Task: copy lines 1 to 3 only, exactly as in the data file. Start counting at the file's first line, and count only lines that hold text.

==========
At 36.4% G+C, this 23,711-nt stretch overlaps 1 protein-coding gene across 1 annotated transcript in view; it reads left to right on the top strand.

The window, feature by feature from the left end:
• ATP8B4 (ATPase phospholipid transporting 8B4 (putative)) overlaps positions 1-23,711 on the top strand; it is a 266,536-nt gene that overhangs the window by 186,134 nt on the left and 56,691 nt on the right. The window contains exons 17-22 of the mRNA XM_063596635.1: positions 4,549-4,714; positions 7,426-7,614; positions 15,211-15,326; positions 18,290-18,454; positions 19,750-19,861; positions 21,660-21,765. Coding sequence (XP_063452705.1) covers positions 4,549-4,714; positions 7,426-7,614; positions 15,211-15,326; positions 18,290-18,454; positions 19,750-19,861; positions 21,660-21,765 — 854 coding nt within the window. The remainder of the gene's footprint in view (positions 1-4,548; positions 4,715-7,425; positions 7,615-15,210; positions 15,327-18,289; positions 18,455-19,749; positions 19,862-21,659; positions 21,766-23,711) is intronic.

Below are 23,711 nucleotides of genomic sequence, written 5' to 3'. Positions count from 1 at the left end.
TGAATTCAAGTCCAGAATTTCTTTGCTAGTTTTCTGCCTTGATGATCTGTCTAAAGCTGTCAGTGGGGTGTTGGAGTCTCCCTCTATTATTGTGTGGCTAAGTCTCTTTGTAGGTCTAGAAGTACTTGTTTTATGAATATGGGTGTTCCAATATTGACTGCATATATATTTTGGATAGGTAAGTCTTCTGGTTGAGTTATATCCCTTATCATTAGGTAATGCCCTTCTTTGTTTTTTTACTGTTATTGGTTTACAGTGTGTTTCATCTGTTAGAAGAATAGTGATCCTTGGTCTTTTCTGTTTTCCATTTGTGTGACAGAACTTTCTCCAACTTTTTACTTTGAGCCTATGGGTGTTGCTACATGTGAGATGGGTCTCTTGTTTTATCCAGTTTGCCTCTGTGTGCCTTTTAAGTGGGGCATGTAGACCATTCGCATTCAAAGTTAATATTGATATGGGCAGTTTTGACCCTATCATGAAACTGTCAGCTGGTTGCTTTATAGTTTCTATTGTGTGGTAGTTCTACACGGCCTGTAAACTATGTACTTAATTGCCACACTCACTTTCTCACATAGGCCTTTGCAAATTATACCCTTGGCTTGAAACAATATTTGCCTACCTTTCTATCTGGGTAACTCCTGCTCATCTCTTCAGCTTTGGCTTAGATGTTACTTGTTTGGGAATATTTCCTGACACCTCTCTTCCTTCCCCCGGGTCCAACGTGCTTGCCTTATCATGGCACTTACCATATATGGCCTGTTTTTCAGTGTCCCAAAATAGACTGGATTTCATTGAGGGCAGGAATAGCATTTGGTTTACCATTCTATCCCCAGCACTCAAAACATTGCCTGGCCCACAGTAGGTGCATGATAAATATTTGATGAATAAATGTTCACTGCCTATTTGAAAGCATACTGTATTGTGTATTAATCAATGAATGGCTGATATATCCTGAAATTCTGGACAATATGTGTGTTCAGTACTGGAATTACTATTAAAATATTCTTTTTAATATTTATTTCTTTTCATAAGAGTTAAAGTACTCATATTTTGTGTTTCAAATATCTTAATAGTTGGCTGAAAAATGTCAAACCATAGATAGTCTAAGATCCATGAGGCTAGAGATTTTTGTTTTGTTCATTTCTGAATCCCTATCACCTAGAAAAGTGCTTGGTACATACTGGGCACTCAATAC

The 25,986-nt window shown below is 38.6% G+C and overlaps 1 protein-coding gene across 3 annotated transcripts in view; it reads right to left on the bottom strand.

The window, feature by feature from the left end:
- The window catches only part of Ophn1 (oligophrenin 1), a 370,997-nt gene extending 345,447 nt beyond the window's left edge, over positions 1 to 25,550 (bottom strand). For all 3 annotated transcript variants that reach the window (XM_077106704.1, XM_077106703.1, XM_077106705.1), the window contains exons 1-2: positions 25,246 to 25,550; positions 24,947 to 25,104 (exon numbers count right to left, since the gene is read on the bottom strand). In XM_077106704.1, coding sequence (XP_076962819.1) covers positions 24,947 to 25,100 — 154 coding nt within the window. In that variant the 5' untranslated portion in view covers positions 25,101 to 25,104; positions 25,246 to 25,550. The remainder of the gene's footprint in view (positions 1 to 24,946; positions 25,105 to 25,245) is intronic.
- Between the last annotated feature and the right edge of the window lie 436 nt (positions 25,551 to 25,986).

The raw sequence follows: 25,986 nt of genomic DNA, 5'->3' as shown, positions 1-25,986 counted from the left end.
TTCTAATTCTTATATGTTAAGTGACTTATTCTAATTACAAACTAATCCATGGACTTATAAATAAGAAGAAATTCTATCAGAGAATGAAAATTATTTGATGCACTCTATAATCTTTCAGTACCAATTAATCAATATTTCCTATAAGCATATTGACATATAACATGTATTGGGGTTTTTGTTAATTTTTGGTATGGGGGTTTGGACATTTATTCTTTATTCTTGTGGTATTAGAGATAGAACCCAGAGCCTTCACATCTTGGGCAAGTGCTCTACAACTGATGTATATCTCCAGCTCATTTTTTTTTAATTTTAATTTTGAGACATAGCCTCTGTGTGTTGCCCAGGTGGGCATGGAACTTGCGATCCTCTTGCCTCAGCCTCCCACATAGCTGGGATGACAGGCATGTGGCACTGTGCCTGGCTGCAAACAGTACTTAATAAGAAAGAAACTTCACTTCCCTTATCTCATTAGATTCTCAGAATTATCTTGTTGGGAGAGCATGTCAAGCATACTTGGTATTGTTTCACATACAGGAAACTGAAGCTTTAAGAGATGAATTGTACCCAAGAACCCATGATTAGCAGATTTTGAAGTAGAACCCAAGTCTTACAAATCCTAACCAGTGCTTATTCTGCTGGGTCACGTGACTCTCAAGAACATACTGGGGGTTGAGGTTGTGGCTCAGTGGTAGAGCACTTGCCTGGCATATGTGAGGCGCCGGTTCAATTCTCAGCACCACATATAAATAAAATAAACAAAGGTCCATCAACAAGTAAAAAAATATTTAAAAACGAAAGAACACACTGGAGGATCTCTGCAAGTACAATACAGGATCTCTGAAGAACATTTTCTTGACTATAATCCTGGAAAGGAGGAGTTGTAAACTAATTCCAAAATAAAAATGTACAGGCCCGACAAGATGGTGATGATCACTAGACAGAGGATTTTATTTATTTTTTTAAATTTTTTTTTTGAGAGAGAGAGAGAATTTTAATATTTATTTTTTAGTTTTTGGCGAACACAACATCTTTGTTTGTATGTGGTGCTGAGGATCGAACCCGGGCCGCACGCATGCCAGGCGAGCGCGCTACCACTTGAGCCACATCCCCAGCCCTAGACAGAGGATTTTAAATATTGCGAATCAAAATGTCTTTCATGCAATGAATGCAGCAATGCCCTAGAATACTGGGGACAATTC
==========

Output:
At 36.4% G+C, this 23,711-nt stretch overlaps 1 protein-coding gene across 1 annotated transcript in view; it reads left to right on the top strand.

The window, feature by feature from the left end:
• ATP8B4 (ATPase phospholipid transporting 8B4 (putative)) overlaps positions 1-23,711 on the top strand; it is a 266,536-nt gene that overhangs the window by 186,134 nt on the left and 56,691 nt on the right. The window contains exons 17-22 of the mRNA XM_063596635.1: positions 4,549-4,714; positions 7,426-7,614; positions 15,211-15,326; positions 18,290-18,454; positions 19,750-19,861; positions 21,660-21,765. Coding sequence (XP_063452705.1) covers positions 4,549-4,714; positions 7,426-7,614; positions 15,211-15,326; positions 18,290-18,454; positions 19,750-19,861; positions 21,660-21,765 — 854 coding nt within the window. The remainder of the gene's footprint in view (positions 1-4,548; positions 4,715-7,425; positions 7,615-15,210; positions 15,327-18,289; positions 18,455-19,749; positions 19,862-21,659; positions 21,766-23,711) is intronic.